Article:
Pros and cons

The pros and cons of legalising assisted dying

Parliament to debate the divisive issue after more than 150,000 people sign petition for action

The House of Commons is due to debate assisted dying for the first time in two years today.

A public petition, which reached more than 150,000 signatures in six months, implored the government to bring forward legislation to allow assisted dying for adults who are terminally ill and have mental capacity, subject to strict safeguards including assessment by two independent doctors.

Supporters of legalising assisted dying “will be hoping to show that the balance of opinion in Parliament has tilted their way since the defeat of Rob Marris’s private member’s bill in 2015”, said the BBC’s parliamentary correspondent Mark D’Arcy.

Assisted dying is a controversial issue for legislatures worldwide, with widely cited arguments both for and against a practice that is legal in some countries while totally taboo in others.

1

Pro: an end to suffering

Allowing patients to end their suffering is not only morally justified but also essential to upholding the right to personal and bodily autonomy, advocates argue.

The latest research from the campaign group Dignity in Dying found that between 300 and 650 dying UK citizens take their own lives every year. A further 3,000 to 6,500 attempt to do so, according to October 2021 estimates. A further 50 Brits travel to Switzerland for assisted death each year on average. 

The authors of the report – titled “Last resort: the hidden truth about how dying people take their own lives in the UK” – argue that the law must change to allow terminally ill, mentally competent adults the option of an assisted death, subject to robust, upfront safeguards. 

Paul Lamb, a paralysed former builder from Leeds who died in June 2021, had lost his legal case to challenge UK laws on assisted dying. Calling for an urgent government inquiry on the issue in 2020, he told the BBC: “I now have no choice if my pain ever becomes unbearable, other than the horrifying prospect I was most afraid of from the start – slowly starving myself to death.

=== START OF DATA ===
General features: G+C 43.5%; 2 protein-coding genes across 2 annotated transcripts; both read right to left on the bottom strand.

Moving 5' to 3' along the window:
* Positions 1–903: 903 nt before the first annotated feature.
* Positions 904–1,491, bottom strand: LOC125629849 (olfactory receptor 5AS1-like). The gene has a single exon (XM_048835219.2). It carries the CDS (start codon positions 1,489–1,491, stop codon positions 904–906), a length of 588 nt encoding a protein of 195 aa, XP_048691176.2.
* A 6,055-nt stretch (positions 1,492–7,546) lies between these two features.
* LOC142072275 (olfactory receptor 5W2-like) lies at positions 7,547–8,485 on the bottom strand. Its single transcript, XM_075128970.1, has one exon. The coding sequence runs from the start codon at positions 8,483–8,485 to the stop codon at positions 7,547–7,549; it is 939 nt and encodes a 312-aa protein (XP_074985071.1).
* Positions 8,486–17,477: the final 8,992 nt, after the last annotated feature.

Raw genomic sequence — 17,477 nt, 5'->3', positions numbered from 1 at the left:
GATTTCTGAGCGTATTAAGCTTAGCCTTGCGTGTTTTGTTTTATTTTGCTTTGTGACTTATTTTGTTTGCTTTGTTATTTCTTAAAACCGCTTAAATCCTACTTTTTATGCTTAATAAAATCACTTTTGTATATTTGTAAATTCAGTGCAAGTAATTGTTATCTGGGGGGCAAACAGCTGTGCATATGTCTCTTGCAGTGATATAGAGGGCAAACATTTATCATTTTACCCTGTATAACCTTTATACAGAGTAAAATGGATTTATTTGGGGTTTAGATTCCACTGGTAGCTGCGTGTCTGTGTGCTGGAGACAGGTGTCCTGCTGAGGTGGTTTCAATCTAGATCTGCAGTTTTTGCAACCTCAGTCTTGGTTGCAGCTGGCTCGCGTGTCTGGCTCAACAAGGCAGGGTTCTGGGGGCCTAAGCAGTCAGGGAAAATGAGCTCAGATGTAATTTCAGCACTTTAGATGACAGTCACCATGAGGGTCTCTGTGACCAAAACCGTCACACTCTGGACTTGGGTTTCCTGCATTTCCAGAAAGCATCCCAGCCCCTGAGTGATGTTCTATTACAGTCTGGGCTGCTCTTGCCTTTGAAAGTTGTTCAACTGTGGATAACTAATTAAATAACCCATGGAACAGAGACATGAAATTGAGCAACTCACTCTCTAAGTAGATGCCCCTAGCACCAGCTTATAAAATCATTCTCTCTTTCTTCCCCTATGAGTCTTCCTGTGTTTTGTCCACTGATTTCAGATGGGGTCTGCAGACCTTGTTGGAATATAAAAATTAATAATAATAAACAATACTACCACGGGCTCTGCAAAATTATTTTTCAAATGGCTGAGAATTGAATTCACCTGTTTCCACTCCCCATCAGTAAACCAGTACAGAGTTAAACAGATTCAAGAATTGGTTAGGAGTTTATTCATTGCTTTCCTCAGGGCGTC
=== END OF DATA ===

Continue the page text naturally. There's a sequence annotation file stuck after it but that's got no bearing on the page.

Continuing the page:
“I cannot understand, in a civilised society like ours, why I should be forced to suffer when millions of people around the world already have the choice I asked for.”

2

Con: losing legal protection

It is currently a criminal offence under the 1961 Suicide Act to help someone take their own life, punishable by up to 14 years in prison.

Some people believe that legalising euthanasia would put too much power in the hands of doctors, who could abuse their position.

Rita Marker, executive director of the International Task Force on Euthanasia and Assisted Suicide in the US, has argued: “Euthanasia and assisted suicide are not about the right to die. They are about the right to kill.”

The UK’s Care Not Killing alliance against legalised euthanasia said that the law is also in place to protect the vulnerable “from being pressured into ending their lives”.

A YouGov poll published in August 2021 found that 73% of Britons support allowing doctor-assisted suicide for the terminally ill, including 74% of Conservative voters and 76% of Labour voters. But the polling company pointed out that the public’s view is not represented in Westminster, where just 35% of MPs think the law should be changed.

3

Pro: death with dignity

People in the late stage of terminal illness often end up bedridden and reliant on nurses and relatives for everyday tasks such as eating, washing and going to the toilet, which can be degrading.

A 50-year-old Scottish woman suffering from terminal multiple sclerosis that had left her unable to take care of herself told The Telegraph in 2008 that such an existence was “torture”. “If I was Spooky, my cat, I’d have been put down long ago,” said Val McKay, from Perth.

McKay and other campaigners for euthanasia have argued that giving dying people the opportunity to choose when and how they die allows them to take control of their life and how they are remembered.

4

Con: ‘slippery slope’

Opponents argue that normalising euthanasia would be a philosophical slippery slope to legalised murder.